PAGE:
|We started off with a very boring, off-white PC case.
|In this step, we actually made the plexiglass window cut-out to be integrated into the flame design.
|Eye protection is important when smoking a cigar.
|This photo shows the gray primer applied.
|Next, a healthy dose of Createx Base Coat White is applied.
|Yellow is added as the next color of our gradient background.
|Orange is next. Notice we are using typical flame colors for the background behind the flames for a different effect.
|A touch of red past the orange.
|A bit of chameleon blue & violet makes for a nice effect at the very edge.
|A flame pattern is marked out using 1/8" vinyl tape. Notice the two flame licks which overlap, forming next to the contour of the window. Overlaps are a bit more challenging to pull off.
|A layer of mask is put down over the 1/8" tape, and then cut with an Xacto knife, protecting our background and revealing the area to be flamed. Meow.
|A light blue makes the "sky" for the image on the front of the case, but continues into the flame pattern as our flame base color. The darker blue airbrush gives the flames a 3D depth.
|A flash of green and gold toward the flame tip makes a nice contrast with the red and violet background at that loction. Adding more colors takes time, but the effect is worth it.
|Clouds for the sky, a pink horizon, and the ground below are airbrushed on to the front of the case.
|Here it is with the masking pulled off. What are those blobs on the front? The outline masks for the Mach 5 and the checkered flag were applied before we sprayed our first light blue layer, leaving the areas white!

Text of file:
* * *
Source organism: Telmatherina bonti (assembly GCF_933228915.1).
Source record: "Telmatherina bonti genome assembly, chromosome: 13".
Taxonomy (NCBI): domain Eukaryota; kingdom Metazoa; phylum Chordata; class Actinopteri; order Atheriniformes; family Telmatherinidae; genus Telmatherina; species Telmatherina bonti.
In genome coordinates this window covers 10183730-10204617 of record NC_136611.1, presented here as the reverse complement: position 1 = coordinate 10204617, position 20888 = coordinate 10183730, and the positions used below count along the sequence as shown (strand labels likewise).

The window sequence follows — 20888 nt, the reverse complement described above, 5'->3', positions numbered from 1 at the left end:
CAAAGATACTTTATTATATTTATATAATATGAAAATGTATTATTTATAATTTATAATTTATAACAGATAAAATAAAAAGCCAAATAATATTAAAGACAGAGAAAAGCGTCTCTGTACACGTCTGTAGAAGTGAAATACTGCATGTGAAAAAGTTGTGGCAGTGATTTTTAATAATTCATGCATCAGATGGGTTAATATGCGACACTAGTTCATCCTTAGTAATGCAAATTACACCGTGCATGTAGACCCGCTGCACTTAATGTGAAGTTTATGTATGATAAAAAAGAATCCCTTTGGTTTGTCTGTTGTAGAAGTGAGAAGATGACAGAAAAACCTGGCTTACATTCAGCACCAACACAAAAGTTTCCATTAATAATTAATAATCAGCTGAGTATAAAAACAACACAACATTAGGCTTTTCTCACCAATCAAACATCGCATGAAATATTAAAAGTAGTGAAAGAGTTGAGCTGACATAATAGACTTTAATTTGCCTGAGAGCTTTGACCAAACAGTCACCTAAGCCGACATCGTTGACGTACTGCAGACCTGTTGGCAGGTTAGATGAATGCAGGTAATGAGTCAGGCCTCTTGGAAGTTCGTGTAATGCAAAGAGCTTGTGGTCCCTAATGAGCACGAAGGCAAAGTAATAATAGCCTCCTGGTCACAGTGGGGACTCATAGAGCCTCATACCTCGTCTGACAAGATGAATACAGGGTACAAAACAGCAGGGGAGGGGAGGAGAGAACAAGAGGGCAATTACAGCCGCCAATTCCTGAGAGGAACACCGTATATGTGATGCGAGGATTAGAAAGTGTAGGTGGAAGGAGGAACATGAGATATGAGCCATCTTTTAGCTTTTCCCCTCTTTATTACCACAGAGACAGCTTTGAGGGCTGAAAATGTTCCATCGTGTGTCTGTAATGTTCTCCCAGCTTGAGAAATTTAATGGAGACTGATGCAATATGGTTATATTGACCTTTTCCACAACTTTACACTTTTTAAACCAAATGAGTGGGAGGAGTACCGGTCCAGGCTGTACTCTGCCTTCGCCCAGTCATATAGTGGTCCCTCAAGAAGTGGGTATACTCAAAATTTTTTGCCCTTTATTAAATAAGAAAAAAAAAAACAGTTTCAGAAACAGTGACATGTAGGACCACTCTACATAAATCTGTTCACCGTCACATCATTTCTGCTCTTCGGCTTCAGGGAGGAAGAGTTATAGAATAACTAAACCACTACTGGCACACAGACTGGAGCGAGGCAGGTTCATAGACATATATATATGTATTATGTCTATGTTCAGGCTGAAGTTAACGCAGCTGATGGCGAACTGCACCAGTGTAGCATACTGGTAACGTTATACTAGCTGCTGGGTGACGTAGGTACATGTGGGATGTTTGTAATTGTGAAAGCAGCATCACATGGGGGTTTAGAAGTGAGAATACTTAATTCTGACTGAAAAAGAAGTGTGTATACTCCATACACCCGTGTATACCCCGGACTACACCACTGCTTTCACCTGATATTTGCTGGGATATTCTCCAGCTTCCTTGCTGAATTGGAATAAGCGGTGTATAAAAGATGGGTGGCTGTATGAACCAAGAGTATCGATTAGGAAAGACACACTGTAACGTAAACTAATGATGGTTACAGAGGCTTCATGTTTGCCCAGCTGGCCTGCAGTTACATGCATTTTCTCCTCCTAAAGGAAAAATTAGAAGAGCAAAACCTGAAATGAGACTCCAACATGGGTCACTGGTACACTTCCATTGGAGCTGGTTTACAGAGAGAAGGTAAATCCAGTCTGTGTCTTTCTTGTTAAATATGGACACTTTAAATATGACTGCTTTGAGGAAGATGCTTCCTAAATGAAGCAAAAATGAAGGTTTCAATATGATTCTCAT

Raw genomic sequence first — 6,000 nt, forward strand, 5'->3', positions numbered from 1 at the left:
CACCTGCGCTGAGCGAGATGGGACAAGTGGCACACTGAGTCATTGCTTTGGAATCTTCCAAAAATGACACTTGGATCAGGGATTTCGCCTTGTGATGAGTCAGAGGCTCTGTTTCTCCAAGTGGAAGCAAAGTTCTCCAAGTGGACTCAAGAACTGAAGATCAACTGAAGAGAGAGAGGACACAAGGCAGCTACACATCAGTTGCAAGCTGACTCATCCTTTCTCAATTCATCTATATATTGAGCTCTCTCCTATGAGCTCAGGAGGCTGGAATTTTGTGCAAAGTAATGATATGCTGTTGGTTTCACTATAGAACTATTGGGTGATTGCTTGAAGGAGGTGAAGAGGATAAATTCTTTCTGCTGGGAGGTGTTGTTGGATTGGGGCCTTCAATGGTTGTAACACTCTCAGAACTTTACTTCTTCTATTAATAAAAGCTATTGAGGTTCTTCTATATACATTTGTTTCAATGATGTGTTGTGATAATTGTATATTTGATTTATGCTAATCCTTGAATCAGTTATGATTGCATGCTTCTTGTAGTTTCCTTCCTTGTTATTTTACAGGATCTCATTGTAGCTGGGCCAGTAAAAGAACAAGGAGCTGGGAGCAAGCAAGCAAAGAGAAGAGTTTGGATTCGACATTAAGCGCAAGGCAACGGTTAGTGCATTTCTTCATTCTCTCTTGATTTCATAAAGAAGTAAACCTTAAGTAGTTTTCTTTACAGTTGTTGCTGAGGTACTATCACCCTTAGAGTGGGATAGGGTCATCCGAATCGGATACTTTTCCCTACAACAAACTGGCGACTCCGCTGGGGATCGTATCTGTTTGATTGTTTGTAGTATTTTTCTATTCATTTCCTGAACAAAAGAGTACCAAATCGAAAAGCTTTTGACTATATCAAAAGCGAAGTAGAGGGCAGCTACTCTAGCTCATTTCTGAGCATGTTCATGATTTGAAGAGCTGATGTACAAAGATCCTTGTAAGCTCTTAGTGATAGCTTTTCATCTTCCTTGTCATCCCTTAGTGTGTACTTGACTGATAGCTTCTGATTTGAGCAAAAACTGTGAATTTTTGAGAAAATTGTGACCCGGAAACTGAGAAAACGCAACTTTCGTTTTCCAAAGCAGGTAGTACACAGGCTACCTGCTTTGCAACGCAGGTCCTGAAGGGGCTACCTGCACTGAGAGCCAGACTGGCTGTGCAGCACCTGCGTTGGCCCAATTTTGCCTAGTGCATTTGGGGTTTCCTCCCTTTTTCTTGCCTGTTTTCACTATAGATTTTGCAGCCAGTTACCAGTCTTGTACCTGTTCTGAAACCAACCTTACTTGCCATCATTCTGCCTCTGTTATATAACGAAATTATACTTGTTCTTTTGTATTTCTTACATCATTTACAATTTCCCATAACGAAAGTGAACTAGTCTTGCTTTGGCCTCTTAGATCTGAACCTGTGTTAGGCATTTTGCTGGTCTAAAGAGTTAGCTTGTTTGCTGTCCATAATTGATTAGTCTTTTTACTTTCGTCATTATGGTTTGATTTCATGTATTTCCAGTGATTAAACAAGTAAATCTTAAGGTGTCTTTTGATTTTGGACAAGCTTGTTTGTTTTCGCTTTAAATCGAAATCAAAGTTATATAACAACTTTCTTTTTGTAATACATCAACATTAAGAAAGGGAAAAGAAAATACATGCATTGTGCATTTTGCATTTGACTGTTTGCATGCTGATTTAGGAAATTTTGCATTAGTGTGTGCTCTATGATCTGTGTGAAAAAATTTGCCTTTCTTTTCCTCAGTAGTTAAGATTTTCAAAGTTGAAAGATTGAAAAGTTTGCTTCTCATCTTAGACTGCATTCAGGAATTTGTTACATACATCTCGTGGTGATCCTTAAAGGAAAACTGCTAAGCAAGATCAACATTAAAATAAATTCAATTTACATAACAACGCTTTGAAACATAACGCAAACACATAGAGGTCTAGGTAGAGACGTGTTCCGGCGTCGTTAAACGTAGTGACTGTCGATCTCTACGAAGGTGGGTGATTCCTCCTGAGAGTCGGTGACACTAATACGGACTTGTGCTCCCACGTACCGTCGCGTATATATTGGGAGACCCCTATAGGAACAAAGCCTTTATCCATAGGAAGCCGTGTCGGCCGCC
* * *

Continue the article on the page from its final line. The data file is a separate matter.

|A view from the back, showing the masking which covers the non-painted area.
|A closer look at our flame overlap. The darker blue shading requires some freehand masking (a piece of card stock cut to shape) to make one of them appear to go behind the other.
|This part takes more skill. The shadows are applied under the flames to make it appear that the flames are sitting above the background, casting a shadow. These are freehand airbrush strokes - no masking, no net to save you if you screw up.
|On this side, notice how the shadow really makes the overlap stand out. It now looks like the top lick is floating above the lower one. Temporary or freehand masks are used to spray the shadow on the lick that goes "behind" the top one.
|A better view of the unmasked outlines for our car and flag images.
|The 3D checkered flag technique has been done many times before, but this was my first try. The mask is cut into a grid, then every other square removed for the black coat.
|Some translucent violet takes our 2D checkerboard and makes it look as though it's billowing in the wind.
|A closer view. Some of the masked edges came out a bit rough, so these were cleaned up later with a narrow brush.
|Painting the Mach 5 took a lot of concentration so I apologize for not grabbing the camera during this process to show the individual steps. The details were cut into the mask, and lots of freehand masking was employed to provide the shading effects.
|Here is the front piece with urethane clear coat applied.
|A view of the clear coated flame job. Due to the extra paint layers on the flames, it took a lot of wetsanding and multiple coats of automotive polyurethane to get it perfectly smooth. It was then buffed with polishing compound and glaze for that "show car" finish.